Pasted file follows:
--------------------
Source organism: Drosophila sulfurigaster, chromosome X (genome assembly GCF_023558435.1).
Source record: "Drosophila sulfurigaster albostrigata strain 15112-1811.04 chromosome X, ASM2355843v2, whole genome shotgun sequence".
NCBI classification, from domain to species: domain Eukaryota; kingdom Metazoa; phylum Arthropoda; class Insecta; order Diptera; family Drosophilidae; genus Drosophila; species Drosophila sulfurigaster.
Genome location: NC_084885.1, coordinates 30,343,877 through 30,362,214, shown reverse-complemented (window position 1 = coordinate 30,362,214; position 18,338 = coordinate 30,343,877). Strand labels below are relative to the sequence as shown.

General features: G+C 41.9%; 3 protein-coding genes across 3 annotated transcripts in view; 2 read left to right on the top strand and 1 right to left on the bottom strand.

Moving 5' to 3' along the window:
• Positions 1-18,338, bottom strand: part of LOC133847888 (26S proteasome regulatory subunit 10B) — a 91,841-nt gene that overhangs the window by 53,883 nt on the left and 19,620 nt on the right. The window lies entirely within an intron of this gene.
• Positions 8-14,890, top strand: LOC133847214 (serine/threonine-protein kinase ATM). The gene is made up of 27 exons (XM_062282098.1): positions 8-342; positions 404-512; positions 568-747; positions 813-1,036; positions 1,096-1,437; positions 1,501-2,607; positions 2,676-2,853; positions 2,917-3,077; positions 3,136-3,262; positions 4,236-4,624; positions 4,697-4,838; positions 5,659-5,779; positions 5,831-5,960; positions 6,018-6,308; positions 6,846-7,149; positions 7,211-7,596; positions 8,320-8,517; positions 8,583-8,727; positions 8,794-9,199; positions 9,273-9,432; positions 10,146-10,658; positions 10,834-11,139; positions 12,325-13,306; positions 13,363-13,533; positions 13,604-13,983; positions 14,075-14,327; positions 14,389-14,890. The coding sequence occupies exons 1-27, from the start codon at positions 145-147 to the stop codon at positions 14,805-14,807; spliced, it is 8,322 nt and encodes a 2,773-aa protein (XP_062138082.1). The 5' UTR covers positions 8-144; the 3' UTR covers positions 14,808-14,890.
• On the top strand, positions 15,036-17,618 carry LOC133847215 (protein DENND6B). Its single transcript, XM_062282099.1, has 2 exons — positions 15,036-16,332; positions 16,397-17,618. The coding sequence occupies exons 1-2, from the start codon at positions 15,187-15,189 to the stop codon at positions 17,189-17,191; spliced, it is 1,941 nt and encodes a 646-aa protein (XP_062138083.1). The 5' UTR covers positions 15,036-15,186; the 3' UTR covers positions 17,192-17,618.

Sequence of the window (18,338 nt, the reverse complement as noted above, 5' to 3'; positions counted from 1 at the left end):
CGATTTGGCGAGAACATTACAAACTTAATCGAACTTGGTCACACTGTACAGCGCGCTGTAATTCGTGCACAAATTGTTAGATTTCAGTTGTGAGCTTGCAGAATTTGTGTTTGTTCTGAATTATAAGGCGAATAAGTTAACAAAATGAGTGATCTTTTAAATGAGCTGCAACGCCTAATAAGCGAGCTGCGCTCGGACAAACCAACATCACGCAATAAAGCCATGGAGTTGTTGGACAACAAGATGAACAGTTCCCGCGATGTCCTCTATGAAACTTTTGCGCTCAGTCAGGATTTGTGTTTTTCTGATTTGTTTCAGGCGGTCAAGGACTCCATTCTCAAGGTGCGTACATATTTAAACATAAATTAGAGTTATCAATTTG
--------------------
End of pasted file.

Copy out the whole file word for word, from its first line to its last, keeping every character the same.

Source organism: Drosophila sulfurigaster, chromosome X (genome assembly GCF_023558435.1).
Source record: "Drosophila sulfurigaster albostrigata strain 15112-1811.04 chromosome X, ASM2355843v2, whole genome shotgun sequence".
NCBI classification, from domain to species: domain Eukaryota; kingdom Metazoa; phylum Arthropoda; class Insecta; order Diptera; family Drosophilidae; genus Drosophila; species Drosophila sulfurigaster.
Genome location: NC_084885.1, coordinates 30,343,877 through 30,362,214, shown reverse-complemented (window position 1 = coordinate 30,362,214; position 18,338 = coordinate 30,343,877). Strand labels below are relative to the sequence as shown.

General features: G+C 41.9%; 3 protein-coding genes across 3 annotated transcripts in view; 2 read left to right on the top strand and 1 right to left on the bottom strand.

Moving 5' to 3' along the window:
• Positions 1-18,338, bottom strand: part of LOC133847888 (26S proteasome regulatory subunit 10B) — a 91,841-nt gene that overhangs the window by 53,883 nt on the left and 19,620 nt on the right. The window lies entirely within an intron of this gene.
• Positions 8-14,890, top strand: LOC133847214 (serine/threonine-protein kinase ATM). The gene is made up of 27 exons (XM_062282098.1): positions 8-342; positions 404-512; positions 568-747; positions 813-1,036; positions 1,096-1,437; positions 1,501-2,607; positions 2,676-2,853; positions 2,917-3,077; positions 3,136-3,262; positions 4,236-4,624; positions 4,697-4,838; positions 5,659-5,779; positions 5,831-5,960; positions 6,018-6,308; positions 6,846-7,149; positions 7,211-7,596; positions 8,320-8,517; positions 8,583-8,727; positions 8,794-9,199; positions 9,273-9,432; positions 10,146-10,658; positions 10,834-11,139; positions 12,325-13,306; positions 13,363-13,533; positions 13,604-13,983; positions 14,075-14,327; positions 14,389-14,890. The coding sequence occupies exons 1-27, from the start codon at positions 145-147 to the stop codon at positions 14,805-14,807; spliced, it is 8,322 nt and encodes a 2,773-aa protein (XP_062138082.1). The 5' UTR covers positions 8-144; the 3' UTR covers positions 14,808-14,890.
• On the top strand, positions 15,036-17,618 carry LOC133847215 (protein DENND6B). Its single transcript, XM_062282099.1, has 2 exons — positions 15,036-16,332; positions 16,397-17,618. The coding sequence occupies exons 1-2, from the start codon at positions 15,187-15,189 to the stop codon at positions 17,189-17,191; spliced, it is 1,941 nt and encodes a 646-aa protein (XP_062138083.1). The 5' UTR covers positions 15,036-15,186; the 3' UTR covers positions 17,192-17,618.

Sequence of the window (18,338 nt, the reverse complement as noted above, 5' to 3'; positions counted from 1 at the left end):
CGATTTGGCGAGAACATTACAAACTTAATCGAACTTGGTCACACTGTACAGCGCGCTGTAATTCGTGCACAAATTGTTAGATTTCAGTTGTGAGCTTGCAGAATTTGTGTTTGTTCTGAATTATAAGGCGAATAAGTTAACAAAATGAGTGATCTTTTAAATGAGCTGCAACGCCTAATAAGCGAGCTGCGCTCGGACAAACCAACATCACGCAATAAAGCCATGGAGTTGTTGGACAACAAGATGAACAGTTCCCGCGATGTCCTCTATGAAACTTTTGCGCTCAGTCAGGATTTGTGTTTTTCTGATTTGTTTCAGGCGGTCAAGGACTCCATTCTCAAGGTGCGTACATATTTAAACATAAATTAGAGTTATCAATTTG